DALLAS -- Many people think preparing home-cooked meals means hours spent shopping for and cooking the food.
With increasingly busy schedules for most families, that amount of time simply isn't available.
With time in short supply, families feel the need to trade time spent in the kitchen for what they believe is faster: convenience foods, takeout and restaurant meals.
People may believe they are saving time by eating frozen or deli convenience foods and fast-food, but they are losing in other ways.
"They have more sodium, more fat and not as many fresh vegetables or whole grains," said Debra Minar Driscoll with Oregon State University Polk County Extension Service. "They are not really a good source of nutrition."
Plus, people are missing out on knowledge of where the food comes from and how it is prepared, she said.
However, not having a lot of time doesn't mean you have to forgo preparing wholesome food and spending time with family at the dinner table.
Debra Minar Driscoll
With some planning, a healthy dinner can be served in less time than you think.
Driscoll recently taught "The Efficient Cook" in Dallas. The course was designed to teach people how to save time, money and energy while still making healthy meals.
She said the first place people can become more efficient is in how they plan for meals and shop for food.
How much time and money could you save if you planned meals ahead of time, went to the grocery store just once per week, and eliminated most of the drive-through/takeout/restaurant wait and expense?
Driscoll said just taking fewer trips to the store can save money, not to mention time.
"The more you go into the store, the more you spend," she said.
Simple planning, like making a grocery list before heading into the store and stocking your pantry with enough ingredients for a week's meals, is a good start.
Other tips, such as preparing meals on weekends and freezing them for use on weekdays or making meal plans and associated grocery lists that can be reused, can streamline meal preparation.
Annette Williams of Extension's Amity Family and Community Education group took Driscoll's class so she could teach it to others. Although she was there to learn to be a class leader, she said it gave her a few ideas to manage her own time in the kitchen and grocery store.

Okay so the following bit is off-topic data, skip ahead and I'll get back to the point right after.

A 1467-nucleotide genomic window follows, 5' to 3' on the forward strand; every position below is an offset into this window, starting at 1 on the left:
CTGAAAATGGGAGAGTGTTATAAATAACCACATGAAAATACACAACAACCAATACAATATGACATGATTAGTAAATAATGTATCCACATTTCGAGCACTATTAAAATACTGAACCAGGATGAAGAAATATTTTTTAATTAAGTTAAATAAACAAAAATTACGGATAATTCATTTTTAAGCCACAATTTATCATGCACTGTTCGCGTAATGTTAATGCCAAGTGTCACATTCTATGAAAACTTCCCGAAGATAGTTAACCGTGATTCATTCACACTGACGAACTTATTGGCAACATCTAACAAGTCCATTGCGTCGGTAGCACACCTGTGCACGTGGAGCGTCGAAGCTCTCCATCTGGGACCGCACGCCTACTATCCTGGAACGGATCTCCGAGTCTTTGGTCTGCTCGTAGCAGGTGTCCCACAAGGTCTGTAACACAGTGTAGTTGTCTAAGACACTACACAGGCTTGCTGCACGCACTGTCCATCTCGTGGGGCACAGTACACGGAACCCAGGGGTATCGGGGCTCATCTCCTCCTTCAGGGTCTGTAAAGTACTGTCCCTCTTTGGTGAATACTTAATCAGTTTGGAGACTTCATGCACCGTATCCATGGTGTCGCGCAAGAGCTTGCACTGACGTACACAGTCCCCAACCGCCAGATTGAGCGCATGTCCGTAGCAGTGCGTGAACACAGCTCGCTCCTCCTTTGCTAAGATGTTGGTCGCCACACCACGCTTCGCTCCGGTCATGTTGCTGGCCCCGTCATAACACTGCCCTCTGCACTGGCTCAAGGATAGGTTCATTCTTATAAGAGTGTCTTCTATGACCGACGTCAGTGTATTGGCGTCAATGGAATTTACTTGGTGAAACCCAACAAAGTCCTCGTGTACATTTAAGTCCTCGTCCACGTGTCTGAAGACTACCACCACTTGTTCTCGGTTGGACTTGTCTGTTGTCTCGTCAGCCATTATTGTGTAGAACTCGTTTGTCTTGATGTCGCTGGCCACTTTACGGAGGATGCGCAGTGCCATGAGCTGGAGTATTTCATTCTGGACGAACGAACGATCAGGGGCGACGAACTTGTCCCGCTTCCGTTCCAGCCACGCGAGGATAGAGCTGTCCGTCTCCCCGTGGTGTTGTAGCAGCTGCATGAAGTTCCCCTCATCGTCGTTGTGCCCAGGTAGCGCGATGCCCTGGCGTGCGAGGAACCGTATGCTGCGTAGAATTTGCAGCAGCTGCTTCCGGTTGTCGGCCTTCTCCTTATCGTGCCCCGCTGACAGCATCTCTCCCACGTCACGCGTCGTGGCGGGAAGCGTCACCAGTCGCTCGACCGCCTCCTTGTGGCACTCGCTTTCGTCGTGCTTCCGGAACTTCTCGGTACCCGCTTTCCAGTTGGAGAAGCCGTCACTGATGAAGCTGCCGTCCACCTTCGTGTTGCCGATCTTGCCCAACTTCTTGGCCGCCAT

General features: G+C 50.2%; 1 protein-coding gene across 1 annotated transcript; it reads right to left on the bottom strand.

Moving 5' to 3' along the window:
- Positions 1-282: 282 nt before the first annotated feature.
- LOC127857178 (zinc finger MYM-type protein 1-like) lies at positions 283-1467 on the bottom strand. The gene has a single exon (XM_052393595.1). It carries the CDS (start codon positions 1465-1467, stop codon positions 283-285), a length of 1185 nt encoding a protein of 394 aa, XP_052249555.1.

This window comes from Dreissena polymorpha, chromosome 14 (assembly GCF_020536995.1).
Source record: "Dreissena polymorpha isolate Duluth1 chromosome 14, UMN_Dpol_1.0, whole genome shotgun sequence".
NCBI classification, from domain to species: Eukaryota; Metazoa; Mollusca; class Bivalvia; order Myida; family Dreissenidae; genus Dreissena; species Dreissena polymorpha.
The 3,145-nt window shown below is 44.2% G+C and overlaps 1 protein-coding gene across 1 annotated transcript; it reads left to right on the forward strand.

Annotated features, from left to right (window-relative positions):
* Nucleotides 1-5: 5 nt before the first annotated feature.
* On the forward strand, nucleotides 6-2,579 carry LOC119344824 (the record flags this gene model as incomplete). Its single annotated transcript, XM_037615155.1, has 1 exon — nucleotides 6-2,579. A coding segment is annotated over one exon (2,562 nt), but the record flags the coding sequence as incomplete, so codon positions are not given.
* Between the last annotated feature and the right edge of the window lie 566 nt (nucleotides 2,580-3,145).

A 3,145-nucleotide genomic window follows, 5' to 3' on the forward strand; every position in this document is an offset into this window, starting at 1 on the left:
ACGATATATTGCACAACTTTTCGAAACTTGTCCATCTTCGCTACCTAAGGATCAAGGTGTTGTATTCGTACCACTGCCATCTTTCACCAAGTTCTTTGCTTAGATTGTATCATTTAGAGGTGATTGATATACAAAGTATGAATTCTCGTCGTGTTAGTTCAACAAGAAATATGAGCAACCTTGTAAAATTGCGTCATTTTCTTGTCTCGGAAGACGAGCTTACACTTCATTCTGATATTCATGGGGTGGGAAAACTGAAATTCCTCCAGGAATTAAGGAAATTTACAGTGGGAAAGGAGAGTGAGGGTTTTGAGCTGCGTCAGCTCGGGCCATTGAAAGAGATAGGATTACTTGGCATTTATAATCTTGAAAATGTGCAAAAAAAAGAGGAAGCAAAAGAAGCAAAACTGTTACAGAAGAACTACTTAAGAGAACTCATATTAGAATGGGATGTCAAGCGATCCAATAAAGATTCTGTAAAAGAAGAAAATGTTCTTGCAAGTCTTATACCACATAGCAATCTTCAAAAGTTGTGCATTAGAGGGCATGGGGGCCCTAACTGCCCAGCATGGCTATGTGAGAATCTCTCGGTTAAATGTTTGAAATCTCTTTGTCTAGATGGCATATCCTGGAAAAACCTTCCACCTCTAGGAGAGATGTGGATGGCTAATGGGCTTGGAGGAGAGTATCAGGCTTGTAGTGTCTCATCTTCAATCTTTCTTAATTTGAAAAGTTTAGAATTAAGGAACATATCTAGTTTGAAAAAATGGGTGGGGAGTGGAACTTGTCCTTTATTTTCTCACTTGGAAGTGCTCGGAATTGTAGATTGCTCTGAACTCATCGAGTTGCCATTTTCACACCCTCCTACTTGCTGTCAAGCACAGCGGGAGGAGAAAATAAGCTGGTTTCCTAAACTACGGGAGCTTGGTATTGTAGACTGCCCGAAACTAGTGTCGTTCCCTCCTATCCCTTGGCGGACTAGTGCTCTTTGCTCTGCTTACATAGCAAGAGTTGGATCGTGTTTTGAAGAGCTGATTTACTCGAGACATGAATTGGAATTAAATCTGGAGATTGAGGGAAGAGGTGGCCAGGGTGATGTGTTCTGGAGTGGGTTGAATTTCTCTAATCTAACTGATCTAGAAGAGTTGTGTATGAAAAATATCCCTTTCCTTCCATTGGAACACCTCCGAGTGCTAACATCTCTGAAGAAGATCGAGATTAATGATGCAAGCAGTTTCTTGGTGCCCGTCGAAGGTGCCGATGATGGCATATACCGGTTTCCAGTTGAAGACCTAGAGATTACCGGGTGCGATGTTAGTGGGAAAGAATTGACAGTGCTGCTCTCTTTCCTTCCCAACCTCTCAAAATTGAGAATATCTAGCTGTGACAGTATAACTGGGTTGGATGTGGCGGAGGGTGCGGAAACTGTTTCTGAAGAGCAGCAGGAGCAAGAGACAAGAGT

"Most of us are getting away from the sit-down dinner," she said.
Williams used her own family as an example -- her kids are busy with activities and she and her husband both work. No one is at home early to start dinner.
"After working all day, I don't want to cook dinner," she said. "This made me so excited to cook again."
In a final bit of advice, Driscoll said people shouldn't talk themselves out of cooking at home with unrealistic expectations.
"Keep it simple," Driscoll said. "People don't have to make something complicated."
For more information about planning meals, go to Oregon State University's "Food Hero" website: www.foodhero.org.
For more information about portion sizes, health and nutrition, go the United States Department of Agriculture's "Choose My Plate" website at www.choosemyplate.gov.
Save time in the kitchen:
* Plan meals ahead of time and make a grocery list with needed ingredients.
* Incorporate ingredients in pantry or refrigerator into menus before shopping.
* Shop just once per week.
* Store often-used kitchen equipment in easy-to-reach places.
* Post menus so other family members can get the meal started early.
* Share shopping, cooking and cleanup tasks with others in your household.
* Use a slow cooker to do the work for you while you work or tend to other tasks.
* Make the best use of the freezer to: freeze fresh meats and produce to prevent spoiling; freeze individual portions of leftovers to reheat later; and cook extra (double or triple recipes) and freeze to eat later.
* What not to freeze: blocks of cheese, potato and macaroni salad, milk-based sauces and gravies, sour cream, mayonnaise or salad dressing, crumb toppings, gelatin, fruit jelly, plain pasta or rice, and highly seasoned dishes.
Source: OSU Extension
The upside of eating with family:
* Children who eat with family are less likely to become overweight or obese, smoke, drink, try illicit drugs, or abuse prescription drugs.
* Children who eat with their family earn better grades.
* Parents and children who eat together develop better communication patterns and parents are more likely to hear about a serious problem.
* Families who eat together experience less stress and tension at home.
Source: "Family Dinners are Important" by Jeanie Lerche Davis. WebMD Feature article.
The downside of not cooking at home:
* Loss of cooking skills.
* Loss of appreciation for where food comes from.
* Increased food expenses.
* Less control over the freshness of ingredients and how they are prepared.
Source: OSU Extension
How homemade meals can be better:
* Food prepared at home often has less sugar, fat and sodium and more fresh fruit and vegetables.
* You have more control over portion sizes, ingredients and how food is prepared.
* If planned correctly, cooking at home saves time (no driving to a restaurant, waiting for a table and waiting to be served) and money.
Source: "Eating Out Vs. Eating at Home" by Dave Fouts and Vicki Bovee